Criminal liability of corporations does not exist in Germany. While several laws were proposed in past years introducing corporate criminal liability, as of now, criminal offenses may only be committed by individuals, even if the individual acts on behalf or for the benefit of a corporation.
However, legal entities are subject to administrative fines if certain individuals within the entity commit a criminal or administrative offense.
Corruption offenses committed by the directors and officers (e.g., CEO, board members), senior management, supervising managers or other leading representatives of a corporation may result in an administrative fine of up to EUR 10 million (Section 30(2) Act on Regulatory Offenses)—in cases of bid rigging, up to 10% of the worldwide turnover during the previous year (Section 81c Competition Act “Gesetz gegen Wettbewerbsbeschränkungen”, (GWB)).
The same applies if the corporation, its statutory representatives (e.g., CEO, management board), and certain other individuals tasked with overseeing compliance within a business or parts thereof (e.g., CCO, country manager) intentionally or negligently failed to prevent employees from committing corruption offenses. It may thus be that one corruption offense triggers several different sanctions, e.g., prison time for the perpetrator and any accessories to the crime, an administrative fine for a supervising manager and a further administrative fine for the company. This does not constitute double-jeopardy, because different persons or entities are held accountable for their individual acts and omissions.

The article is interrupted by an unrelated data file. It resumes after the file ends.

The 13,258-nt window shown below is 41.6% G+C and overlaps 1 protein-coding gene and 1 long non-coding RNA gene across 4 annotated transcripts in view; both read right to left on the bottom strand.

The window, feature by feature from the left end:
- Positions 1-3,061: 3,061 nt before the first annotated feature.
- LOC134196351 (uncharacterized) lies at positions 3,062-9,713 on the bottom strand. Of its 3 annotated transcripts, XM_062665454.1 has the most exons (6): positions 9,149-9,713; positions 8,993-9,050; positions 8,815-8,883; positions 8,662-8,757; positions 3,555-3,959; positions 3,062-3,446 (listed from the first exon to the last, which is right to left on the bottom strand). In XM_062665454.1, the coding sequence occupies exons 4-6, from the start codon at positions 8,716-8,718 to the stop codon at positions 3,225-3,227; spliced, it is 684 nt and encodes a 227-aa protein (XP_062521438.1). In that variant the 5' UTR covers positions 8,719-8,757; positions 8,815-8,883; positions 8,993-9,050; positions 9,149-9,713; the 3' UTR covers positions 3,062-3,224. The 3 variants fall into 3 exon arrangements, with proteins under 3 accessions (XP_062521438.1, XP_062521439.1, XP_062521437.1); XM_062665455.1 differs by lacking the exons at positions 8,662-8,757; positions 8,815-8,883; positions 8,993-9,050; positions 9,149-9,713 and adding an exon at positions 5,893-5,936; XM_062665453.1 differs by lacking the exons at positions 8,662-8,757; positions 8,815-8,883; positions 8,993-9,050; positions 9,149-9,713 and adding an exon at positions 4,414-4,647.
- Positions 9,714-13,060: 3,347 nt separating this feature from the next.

Furthermore, the authorities may choose to confiscate all economic proceeds resulting from the corruption offense (Section 73 et seq. GCC; Section 29 Act on Regulatory Offenses). In practice, the confiscation is often regarded as the “real” sanction as it may surpass the maximum fine imposable under German law.
Corporations may also face civil litigation for any damages caused by the corruption offense. As a matter of principle, under German law, a company is civilly liable for its employee acting on behalf of the company.
Upon conviction for a corruption offense, an individual and the corporation may be entered into the centralized German “competition register” (“Wettbewerbsregister”) which is consulted in most public procurement processes, essentially leading to the exclusion of a registered corporation from the public procurement process for a number of years.